What to do?  

Correct use of computers in school are not a function of limiting network and machine functionality.  Teachers need to teach with computers, not use them as distraction.  An engaged, observant teacher in a digital classroom demonstrates and directs correct use.  Centralized Soviet style board IT management does not, all that does is offer a digital effigy to be hacked; it's a dare.

The screen as a private mind-space is a misunderstanding of many digital natives.  Labs need to be set up with the teacher desk at the back so all screens are visible.  Students need to be aware that their screen is not a private space when in school, and they need to be sharing what they do with everyone in the room.  If they aren't willing, then they are probably doing something that they shouldn't.

Bring your own device should be encouraged, even actively supported by the school IT environment.  A diverse, personally authored access to technology should be the goal.  In many cases students will buy their own tech in order to get what they want, but there should be no digital divide in school.  The mini-lab would address this, allowing students with limited access to technology a choice in how they access information, and an opportunity to begin to develop their own sense of digital authorship.

Students can sign up to a high speed, multiple path network with built in redundancies and intelligent throttling by signing up the MAC addresess of their devices.  This would still allow for security and personal responsibility in their use of the resource.  A student who shows that they cannot make productive use of the network would find themselves throttled in bandwidth until they demonstrate a more efficient use of the tools.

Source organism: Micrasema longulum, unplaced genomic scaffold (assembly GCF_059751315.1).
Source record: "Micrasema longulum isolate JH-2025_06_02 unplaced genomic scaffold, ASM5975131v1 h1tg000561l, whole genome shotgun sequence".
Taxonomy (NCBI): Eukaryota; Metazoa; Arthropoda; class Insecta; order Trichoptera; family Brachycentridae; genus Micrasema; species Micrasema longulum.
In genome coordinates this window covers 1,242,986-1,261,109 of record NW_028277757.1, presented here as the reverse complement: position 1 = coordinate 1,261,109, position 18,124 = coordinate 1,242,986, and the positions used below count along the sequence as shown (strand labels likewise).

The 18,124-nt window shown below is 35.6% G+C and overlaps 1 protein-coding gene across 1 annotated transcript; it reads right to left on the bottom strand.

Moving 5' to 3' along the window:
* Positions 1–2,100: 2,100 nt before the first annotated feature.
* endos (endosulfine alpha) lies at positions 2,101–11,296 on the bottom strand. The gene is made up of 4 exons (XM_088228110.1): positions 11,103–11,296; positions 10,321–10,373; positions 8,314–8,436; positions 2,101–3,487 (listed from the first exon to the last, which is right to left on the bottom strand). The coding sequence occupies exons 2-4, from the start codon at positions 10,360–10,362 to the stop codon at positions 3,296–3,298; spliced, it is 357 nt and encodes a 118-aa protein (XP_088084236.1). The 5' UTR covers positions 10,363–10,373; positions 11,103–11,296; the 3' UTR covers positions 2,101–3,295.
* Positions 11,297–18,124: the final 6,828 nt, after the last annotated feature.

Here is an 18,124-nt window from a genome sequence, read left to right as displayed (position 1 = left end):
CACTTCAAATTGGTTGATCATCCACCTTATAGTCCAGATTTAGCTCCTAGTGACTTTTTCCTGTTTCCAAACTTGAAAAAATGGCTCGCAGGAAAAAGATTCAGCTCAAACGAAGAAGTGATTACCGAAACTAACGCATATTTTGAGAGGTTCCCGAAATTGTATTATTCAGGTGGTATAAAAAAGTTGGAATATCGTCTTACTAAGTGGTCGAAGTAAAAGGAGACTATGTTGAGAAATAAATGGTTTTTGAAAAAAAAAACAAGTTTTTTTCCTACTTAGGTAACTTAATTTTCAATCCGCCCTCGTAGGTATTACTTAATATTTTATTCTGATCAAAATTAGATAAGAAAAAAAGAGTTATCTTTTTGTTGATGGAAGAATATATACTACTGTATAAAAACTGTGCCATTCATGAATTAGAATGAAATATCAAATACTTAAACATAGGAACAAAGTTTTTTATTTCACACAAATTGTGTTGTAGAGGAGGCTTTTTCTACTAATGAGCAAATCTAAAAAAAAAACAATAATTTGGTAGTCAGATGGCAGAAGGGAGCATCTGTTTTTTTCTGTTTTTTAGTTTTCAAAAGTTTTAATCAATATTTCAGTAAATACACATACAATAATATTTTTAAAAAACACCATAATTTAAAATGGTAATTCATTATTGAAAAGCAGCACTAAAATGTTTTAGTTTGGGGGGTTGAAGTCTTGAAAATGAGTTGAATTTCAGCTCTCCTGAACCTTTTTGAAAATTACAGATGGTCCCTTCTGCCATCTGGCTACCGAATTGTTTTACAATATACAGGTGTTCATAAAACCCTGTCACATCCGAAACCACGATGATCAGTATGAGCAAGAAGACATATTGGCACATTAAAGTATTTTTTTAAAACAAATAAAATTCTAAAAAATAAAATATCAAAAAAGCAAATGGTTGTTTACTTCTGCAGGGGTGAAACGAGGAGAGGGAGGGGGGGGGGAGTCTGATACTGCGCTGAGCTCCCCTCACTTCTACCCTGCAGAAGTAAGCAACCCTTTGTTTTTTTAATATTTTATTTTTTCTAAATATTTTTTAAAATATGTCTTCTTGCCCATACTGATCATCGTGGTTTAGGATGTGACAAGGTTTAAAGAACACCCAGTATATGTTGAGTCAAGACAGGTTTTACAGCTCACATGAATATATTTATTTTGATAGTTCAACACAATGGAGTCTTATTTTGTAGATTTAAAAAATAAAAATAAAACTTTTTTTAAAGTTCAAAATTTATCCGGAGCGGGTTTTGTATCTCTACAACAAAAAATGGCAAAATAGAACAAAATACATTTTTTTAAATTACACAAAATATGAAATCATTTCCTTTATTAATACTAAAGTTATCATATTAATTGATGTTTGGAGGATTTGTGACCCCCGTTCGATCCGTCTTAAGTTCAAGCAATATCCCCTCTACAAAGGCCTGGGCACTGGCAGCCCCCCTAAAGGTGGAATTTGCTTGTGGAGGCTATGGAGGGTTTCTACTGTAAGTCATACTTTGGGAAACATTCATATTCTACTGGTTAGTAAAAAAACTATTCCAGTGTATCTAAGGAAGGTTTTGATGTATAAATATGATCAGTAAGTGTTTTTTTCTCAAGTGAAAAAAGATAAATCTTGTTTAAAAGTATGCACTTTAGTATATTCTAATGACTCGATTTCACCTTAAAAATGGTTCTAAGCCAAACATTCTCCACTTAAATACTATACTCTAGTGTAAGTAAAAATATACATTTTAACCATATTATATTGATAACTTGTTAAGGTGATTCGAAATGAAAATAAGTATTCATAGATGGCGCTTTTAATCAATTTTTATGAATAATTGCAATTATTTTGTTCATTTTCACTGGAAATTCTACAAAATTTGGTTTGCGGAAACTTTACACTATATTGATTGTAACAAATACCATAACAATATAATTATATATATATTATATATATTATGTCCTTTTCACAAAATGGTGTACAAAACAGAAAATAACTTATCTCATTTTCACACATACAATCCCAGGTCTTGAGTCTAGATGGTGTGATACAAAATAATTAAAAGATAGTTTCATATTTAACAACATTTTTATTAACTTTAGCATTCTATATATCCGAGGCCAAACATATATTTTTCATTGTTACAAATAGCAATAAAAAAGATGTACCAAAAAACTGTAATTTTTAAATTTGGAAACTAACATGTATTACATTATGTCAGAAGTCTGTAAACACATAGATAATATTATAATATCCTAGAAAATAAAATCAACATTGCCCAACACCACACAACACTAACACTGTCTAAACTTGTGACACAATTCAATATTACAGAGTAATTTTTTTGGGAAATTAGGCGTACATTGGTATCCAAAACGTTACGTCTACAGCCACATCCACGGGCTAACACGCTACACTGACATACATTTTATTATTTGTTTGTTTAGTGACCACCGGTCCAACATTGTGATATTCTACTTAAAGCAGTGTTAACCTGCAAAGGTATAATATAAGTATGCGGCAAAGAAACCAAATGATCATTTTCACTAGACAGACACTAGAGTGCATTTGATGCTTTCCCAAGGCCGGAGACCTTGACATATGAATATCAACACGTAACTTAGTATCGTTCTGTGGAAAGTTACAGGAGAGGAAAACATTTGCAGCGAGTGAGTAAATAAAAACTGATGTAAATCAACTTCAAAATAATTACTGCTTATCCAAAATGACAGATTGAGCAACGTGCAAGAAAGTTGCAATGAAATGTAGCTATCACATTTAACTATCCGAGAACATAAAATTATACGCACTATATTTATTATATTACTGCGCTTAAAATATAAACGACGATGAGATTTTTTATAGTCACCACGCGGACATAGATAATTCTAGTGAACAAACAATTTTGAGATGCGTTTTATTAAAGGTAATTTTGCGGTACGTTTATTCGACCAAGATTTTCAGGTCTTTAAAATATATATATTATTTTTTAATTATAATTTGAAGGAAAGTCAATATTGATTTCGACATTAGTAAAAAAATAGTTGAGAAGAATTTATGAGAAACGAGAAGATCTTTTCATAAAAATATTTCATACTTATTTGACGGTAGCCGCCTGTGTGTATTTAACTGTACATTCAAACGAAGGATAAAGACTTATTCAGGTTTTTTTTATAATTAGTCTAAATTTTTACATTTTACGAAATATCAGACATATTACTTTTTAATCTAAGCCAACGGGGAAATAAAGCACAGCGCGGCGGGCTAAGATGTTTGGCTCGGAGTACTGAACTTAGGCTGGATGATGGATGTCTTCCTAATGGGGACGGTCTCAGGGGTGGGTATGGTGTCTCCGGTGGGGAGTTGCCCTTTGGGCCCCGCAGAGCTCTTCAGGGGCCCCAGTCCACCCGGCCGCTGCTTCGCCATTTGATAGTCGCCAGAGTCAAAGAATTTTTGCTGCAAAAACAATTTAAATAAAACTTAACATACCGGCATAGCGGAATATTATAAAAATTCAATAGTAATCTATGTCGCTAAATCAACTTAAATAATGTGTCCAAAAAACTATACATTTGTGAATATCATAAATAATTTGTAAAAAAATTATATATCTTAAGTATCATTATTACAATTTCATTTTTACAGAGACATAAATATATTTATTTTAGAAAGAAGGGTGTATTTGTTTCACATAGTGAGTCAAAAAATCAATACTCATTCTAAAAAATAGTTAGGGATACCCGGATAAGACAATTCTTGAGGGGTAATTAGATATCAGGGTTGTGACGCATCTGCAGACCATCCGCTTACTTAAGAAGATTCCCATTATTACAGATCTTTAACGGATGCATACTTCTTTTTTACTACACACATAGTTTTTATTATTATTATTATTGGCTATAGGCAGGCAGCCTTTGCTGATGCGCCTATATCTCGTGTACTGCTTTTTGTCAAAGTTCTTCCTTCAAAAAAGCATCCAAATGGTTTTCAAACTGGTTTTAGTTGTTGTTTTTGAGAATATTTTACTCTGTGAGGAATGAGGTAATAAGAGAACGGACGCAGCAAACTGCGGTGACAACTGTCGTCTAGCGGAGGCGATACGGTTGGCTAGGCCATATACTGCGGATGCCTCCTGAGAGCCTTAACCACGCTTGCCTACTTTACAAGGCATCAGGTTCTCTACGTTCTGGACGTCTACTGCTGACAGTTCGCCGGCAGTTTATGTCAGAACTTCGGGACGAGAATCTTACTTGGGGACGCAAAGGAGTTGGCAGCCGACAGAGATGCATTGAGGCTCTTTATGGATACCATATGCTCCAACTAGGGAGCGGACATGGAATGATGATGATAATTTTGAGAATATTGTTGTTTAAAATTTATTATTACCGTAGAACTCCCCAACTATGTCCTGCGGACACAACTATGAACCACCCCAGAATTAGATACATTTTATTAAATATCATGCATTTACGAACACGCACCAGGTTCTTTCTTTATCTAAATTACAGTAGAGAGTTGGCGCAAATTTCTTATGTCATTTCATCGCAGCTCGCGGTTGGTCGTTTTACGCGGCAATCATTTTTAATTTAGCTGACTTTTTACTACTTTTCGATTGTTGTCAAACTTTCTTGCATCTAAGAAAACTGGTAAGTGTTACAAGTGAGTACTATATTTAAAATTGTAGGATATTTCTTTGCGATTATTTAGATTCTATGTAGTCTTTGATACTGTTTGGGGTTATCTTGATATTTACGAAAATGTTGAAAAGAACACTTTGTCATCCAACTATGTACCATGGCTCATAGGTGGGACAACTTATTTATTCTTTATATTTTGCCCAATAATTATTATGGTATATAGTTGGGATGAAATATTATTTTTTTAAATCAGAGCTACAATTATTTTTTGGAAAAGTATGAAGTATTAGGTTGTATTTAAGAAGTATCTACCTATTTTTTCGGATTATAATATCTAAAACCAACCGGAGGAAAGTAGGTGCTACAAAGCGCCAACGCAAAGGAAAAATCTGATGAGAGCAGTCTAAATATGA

This could even be tied to something as easily quantifiable like previous semester report card grades.  Students with failures are MAC blocked from Facebook and non-school related youtube video until they are passing.  When they notice how much more freedom and speed a digitally focused student gets online, they might begin to self-direct their digital serfdom into digital self-control.  Higher average students are offered greater bandwidth and more freedom.  Network through-put is a limited resource, using it as a reward for best work is not a bad idea and allows us to maintain a lean, efficient, faster online environment.

An intelligent network with no single points of failure and guaranteed bandwidth for learning tasks is entirely possible.  What prevents this is a stubborn, 20th Century mindset around industrialized, centralized use of networked tools.

With some teacher intervention and nuanced technical support, we can make schools a place to learn how to dance in the datasphere and develop digeracy, instead of being an anachronistic joke.